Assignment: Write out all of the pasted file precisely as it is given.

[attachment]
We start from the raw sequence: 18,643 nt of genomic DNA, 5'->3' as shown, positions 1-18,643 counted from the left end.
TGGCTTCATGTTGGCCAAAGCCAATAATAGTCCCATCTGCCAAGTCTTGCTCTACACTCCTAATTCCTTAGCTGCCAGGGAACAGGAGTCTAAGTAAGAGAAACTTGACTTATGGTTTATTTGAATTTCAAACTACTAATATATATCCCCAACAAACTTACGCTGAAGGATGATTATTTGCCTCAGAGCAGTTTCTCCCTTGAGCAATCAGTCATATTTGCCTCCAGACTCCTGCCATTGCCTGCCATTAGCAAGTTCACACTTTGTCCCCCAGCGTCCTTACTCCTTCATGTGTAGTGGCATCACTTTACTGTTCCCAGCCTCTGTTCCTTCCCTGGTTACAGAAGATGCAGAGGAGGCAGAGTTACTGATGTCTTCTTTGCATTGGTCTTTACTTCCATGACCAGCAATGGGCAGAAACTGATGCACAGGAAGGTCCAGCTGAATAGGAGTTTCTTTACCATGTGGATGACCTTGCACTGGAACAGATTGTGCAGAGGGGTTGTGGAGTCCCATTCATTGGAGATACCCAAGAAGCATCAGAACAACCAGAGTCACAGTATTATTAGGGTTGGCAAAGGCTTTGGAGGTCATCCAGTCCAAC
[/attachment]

We start from the raw sequence: 18,643 nt of genomic DNA, 5'->3' as shown, positions 1-18,643 counted from the left end.
TGGCTTCATGTTGGCCAAAGCCAATAATAGTCCCATCTGCCAAGTCTTGCTCTACACTCCTAATTCCTTAGCTGCCAGGGAACAGGAGTCTAAGTAAGAGAAACTTGACTTATGGTTTATTTGAATTTCAAACTACTAATATATATCCCCAACAAACTTACGCTGAAGGATGATTATTTGCCTCAGAGCAGTTTCTCCCTTGAGCAATCAGTCATATTTGCCTCCAGACTCCTGCCATTGCCTGCCATTAGCAAGTTCACACTTTGTCCCCCAGCGTCCTTACTCCTTCATGTGTAGTGGCATCACTTTACTGTTCCCAGCCTCTGTTCCTTCCCTGGTTACAGAAGATGCAGAGGAGGCAGAGTTACTGATGTCTTCTTTGCATTGGTCTTTACTTCCATGACCAGCAATGGGCAGAAACTGATGCACAGGAAGGTCCAGCTGAATAGGAGTTTCTTTACCATGTGGATGACCTTGCACTGGAACAGATTGTGCAGAGGGGTTGTGGAGTCCCATTCATTGGAGATACCCAAGAAGCATCAGAACAACCAGAGTCACAGTATTATTAGGGTTGGCAAAGGCTTTGGAGGTCATCCAGTCCAAC